Creatures of habit

Creatures of habit

However much knowledge and experience we acquire, sometimes our best-laid plans can go awry, says John Kay. That’s when it’s time for a change of direction

Vince Cable’s cruel jibe that Stalin had been transformed into Mr Bean hangs over Gordon Brown’s premiership. Brown’s insistence on micro-management was accompanied by frustration over his limited ability to influence events. Micro-management fails because complex goals are rarely best achieved by detailed planning based on defined and quantifiable objectives – whether those goals are building a fair and prosperous society, satisfying the multiple incompatible demands of an electorate or managing a business.

As the great utilitarian John Stuart Mill acknowledged towards the end of his far from happy life: “I never, indeed, wavered in the conviction that happiness is the test of all rules of conduct, and the end of life. But I now thought that this end was only to be attained by not making it the direct end. Those only are happy (I thought) who have their minds fixed on some object other than their own happiness; on the happiness of others, on the improvement of mankind, even on some art or pursuit, followed not as a means, but as itself an ideal end. Aiming thus at something else, they find happiness by the way.”

Happiness is achieved obliquely, through a process of adaptation and improvisation that recognises complexity and uncertainty. This is equally true of most political and commercial objectives.

The illusion of control blinds us to the real complexity of politics, business and finance. We find intentionality and design where there is only chance and improvisation; directness where there is obliquity. By describing Napoleon’s Russian campaign through the eyes of individual participants, Tolstoy denied the deterministic notion of history. Describing the battle of Borodino, he wrote: “It was not Napoleon who directed the course of the battle, for none of his orders were carried out and during the battle he did not know what was going on. […] It only seemed to Napoleon that it all took place by his will.”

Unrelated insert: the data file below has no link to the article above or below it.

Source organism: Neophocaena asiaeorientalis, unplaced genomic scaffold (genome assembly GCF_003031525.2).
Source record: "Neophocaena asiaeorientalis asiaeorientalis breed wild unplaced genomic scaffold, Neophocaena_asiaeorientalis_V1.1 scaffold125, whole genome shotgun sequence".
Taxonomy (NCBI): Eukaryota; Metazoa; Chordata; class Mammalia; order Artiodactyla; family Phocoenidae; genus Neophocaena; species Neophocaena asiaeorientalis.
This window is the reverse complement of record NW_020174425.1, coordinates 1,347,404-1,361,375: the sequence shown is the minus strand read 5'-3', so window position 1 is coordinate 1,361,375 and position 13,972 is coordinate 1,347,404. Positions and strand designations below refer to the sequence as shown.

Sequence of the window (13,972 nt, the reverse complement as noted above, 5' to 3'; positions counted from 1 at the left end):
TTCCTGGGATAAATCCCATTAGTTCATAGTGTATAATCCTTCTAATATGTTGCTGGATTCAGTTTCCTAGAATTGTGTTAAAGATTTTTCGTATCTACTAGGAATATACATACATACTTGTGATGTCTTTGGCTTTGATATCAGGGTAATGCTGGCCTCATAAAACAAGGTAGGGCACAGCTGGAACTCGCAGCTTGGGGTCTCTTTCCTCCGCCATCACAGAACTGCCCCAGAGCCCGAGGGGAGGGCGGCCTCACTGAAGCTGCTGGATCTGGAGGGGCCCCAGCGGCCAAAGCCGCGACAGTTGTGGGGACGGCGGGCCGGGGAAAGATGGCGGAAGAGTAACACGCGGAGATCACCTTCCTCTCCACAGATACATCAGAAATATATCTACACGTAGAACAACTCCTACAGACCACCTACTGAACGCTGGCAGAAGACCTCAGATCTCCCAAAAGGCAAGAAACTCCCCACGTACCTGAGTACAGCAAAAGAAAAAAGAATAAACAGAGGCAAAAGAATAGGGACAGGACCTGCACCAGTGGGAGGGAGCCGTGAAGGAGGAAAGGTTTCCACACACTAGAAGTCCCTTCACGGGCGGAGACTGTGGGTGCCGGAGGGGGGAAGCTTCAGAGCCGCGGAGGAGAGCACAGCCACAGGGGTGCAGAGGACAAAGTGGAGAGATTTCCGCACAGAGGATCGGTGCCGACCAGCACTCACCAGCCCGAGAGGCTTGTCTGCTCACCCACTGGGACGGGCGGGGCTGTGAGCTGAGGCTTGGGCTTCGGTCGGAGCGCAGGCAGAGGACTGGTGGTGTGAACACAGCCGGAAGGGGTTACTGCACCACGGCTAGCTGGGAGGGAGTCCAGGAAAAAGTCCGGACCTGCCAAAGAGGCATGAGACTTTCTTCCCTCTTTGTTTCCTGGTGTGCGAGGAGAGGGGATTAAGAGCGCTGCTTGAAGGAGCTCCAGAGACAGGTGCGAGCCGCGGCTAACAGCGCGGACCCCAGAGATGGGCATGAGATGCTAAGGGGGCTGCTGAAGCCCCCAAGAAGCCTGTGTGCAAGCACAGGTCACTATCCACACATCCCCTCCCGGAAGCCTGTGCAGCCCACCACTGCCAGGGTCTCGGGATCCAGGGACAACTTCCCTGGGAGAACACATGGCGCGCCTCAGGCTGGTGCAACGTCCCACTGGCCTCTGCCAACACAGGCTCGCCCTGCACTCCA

‘The mind-bending genius of David Beckham’ was the headline in the Daily Telegraph on 21 May 2002. A few months earlier, the England footballer had secured victory against Greece with a remarkable goal. Dr Matt Carré, a specialist in computational fluid dynamics at the University of Sheffield, analysed the process. Carré went on to say that “Beckham was instinctively applying some very sophisticated physics calculations in scoring that great goal”. But Beckham isn’t a physics genius. Whatever he did when he scored that goal, he didn’t solve a set of complex differential equations in his head on the spur of the moment. Napoleon did not direct the course of the battle of Borodino – in fact, for much of the time he did not know what was going on – and Beckham did not have time to review the many alternatives before he scored his goal in Greece. The oblique decision maker reviews only a small subset of the options available in principle.

The most successful 20th-century US president, Franklin Roosevelt, understood very well that goals and actions must constantly be revised if high-level objectives are to be achieved. Roosevelt described his approach as one of “bold, persistent experimentation”. “Try something,” he went on. “If it fails, admit it frankly, and try another.” Roosevelt’s achievement was based on the combination of a strong general sense of high-level objectives and an equally marked absence of commitment to any specific intermediate or basic goals or actions.